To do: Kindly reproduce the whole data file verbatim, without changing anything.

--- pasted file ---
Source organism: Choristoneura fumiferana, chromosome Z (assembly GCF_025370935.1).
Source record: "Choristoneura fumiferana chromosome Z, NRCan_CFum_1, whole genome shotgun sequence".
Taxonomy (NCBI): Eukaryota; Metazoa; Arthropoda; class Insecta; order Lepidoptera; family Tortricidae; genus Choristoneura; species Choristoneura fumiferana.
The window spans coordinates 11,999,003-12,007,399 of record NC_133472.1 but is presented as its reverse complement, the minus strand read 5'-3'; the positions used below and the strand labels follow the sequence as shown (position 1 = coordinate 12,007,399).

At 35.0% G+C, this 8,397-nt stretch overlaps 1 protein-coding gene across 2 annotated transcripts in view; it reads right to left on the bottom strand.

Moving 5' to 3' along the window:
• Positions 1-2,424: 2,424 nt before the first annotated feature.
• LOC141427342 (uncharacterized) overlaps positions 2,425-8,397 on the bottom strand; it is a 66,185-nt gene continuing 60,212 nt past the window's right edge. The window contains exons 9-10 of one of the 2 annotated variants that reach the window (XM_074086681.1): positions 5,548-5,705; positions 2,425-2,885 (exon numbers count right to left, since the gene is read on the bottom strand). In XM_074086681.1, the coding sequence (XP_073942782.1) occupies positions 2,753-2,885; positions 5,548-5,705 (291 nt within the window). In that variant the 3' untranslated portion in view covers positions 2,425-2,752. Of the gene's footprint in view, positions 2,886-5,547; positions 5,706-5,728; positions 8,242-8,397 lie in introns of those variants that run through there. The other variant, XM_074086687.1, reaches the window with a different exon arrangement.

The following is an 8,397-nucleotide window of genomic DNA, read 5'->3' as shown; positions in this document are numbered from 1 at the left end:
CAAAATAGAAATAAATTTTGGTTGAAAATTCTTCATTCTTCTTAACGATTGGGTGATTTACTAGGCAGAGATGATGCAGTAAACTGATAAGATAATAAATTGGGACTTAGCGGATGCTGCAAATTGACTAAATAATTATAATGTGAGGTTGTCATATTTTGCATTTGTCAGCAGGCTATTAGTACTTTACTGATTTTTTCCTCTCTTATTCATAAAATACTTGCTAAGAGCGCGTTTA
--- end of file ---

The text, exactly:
Source organism: Choristoneura fumiferana, chromosome Z (assembly GCF_025370935.1).
Source record: "Choristoneura fumiferana chromosome Z, NRCan_CFum_1, whole genome shotgun sequence".
Taxonomy (NCBI): Eukaryota; Metazoa; Arthropoda; class Insecta; order Lepidoptera; family Tortricidae; genus Choristoneura; species Choristoneura fumiferana.
The window spans coordinates 11,999,003-12,007,399 of record NC_133472.1 but is presented as its reverse complement, the minus strand read 5'-3'; the positions used below and the strand labels follow the sequence as shown (position 1 = coordinate 12,007,399).

At 35.0% G+C, this 8,397-nt stretch overlaps 1 protein-coding gene across 2 annotated transcripts in view; it reads right to left on the bottom strand.

Moving 5' to 3' along the window:
• Positions 1-2,424: 2,424 nt before the first annotated feature.
• LOC141427342 (uncharacterized) overlaps positions 2,425-8,397 on the bottom strand; it is a 66,185-nt gene continuing 60,212 nt past the window's right edge. The window contains exons 9-10 of one of the 2 annotated variants that reach the window (XM_074086681.1): positions 5,548-5,705; positions 2,425-2,885 (exon numbers count right to left, since the gene is read on the bottom strand). In XM_074086681.1, the coding sequence (XP_073942782.1) occupies positions 2,753-2,885; positions 5,548-5,705 (291 nt within the window). In that variant the 3' untranslated portion in view covers positions 2,425-2,752. Of the gene's footprint in view, positions 2,886-5,547; positions 5,706-5,728; positions 8,242-8,397 lie in introns of those variants that run through there. The other variant, XM_074086687.1, reaches the window with a different exon arrangement.

The following is an 8,397-nucleotide window of genomic DNA, read 5'->3' as shown; positions in this document are numbered from 1 at the left end:
CAAAATAGAAATAAATTTTGGTTGAAAATTCTTCATTCTTCTTAACGATTGGGTGATTTACTAGGCAGAGATGATGCAGTAAACTGATAAGATAATAAATTGGGACTTAGCGGATGCTGCAAATTGACTAAATAATTATAATGTGAGGTTGTCATATTTTGCATTTGTCAGCAGGCTATTAGTACTTTACTGATTTTTTCCTCTCTTATTCATAAAATACTTGCTAAGAGCGCGTTTA